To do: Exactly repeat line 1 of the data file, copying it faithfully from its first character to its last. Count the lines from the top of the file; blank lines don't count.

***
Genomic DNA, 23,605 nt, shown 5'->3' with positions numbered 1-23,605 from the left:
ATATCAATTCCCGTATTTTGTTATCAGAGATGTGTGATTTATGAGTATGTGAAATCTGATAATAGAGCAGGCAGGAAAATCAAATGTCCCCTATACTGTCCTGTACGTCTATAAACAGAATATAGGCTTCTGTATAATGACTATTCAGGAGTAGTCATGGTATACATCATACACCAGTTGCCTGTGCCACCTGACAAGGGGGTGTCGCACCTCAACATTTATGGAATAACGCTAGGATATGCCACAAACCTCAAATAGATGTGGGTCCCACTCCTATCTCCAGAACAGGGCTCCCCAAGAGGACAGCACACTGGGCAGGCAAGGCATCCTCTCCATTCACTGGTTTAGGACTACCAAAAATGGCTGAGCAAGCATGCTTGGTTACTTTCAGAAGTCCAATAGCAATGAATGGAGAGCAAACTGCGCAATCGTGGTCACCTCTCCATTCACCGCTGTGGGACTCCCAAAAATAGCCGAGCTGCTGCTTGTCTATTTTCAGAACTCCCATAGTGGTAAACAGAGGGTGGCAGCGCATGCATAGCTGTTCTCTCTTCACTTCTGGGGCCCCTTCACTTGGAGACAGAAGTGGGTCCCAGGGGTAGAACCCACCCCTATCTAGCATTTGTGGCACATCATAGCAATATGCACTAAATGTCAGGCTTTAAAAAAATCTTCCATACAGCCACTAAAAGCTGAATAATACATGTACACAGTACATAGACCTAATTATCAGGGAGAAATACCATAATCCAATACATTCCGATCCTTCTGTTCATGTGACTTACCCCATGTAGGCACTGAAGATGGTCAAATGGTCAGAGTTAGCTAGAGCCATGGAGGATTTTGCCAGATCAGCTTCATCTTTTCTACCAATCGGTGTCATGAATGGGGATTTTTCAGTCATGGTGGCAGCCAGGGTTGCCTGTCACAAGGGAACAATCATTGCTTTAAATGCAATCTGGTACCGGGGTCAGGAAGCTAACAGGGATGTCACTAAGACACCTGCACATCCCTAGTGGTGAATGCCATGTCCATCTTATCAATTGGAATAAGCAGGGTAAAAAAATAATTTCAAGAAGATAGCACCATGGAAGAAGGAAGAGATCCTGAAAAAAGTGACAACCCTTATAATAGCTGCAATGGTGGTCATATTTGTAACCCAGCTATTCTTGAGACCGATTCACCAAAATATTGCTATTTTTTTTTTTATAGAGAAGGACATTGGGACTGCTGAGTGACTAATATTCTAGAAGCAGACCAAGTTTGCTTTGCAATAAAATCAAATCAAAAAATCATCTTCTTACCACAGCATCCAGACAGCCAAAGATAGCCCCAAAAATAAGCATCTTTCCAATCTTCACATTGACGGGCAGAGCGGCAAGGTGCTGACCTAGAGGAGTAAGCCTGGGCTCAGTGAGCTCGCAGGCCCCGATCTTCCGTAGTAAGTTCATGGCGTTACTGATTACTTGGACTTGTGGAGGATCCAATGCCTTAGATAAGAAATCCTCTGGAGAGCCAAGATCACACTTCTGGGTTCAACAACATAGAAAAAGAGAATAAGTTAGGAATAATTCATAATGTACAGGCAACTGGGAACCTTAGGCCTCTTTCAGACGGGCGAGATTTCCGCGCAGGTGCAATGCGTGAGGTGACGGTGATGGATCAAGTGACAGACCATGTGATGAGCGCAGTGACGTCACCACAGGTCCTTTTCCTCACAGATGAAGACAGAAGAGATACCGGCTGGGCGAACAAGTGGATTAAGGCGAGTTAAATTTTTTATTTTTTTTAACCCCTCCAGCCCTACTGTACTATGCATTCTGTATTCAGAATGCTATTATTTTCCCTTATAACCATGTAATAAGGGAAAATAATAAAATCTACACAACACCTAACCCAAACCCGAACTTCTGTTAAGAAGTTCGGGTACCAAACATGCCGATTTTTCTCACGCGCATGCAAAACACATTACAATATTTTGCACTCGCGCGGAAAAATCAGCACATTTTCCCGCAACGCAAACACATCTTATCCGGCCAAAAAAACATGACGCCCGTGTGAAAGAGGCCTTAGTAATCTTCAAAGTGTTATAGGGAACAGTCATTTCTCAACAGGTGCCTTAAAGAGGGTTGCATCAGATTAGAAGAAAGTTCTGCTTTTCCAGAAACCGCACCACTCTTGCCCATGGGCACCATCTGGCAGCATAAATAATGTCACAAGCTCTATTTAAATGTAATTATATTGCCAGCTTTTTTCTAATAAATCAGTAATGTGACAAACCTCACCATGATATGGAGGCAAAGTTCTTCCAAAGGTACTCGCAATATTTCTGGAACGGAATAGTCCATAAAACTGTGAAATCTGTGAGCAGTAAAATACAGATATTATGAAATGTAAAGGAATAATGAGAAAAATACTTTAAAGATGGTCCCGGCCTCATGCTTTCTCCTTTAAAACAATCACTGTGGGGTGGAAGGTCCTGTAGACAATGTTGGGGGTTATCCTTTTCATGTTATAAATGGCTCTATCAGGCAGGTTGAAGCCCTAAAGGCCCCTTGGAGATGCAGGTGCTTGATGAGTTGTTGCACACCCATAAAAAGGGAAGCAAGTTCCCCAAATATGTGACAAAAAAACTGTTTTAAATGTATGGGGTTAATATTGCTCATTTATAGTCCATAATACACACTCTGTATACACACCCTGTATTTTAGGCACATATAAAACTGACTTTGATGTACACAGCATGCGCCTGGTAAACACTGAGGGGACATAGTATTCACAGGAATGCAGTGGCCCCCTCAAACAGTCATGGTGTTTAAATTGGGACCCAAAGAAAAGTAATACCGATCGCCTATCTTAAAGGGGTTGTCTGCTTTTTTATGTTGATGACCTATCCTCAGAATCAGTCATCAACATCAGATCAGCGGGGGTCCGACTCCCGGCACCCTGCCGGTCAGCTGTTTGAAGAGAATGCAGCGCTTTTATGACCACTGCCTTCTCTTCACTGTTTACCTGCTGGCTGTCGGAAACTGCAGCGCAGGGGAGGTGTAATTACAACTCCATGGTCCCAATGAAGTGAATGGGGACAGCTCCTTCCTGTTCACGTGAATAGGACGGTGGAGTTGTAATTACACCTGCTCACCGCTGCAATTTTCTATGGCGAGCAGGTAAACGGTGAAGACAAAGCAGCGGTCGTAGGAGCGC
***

Genomic DNA, 23,605 nt, shown 5'->3' with positions numbered 1-23,605 from the left: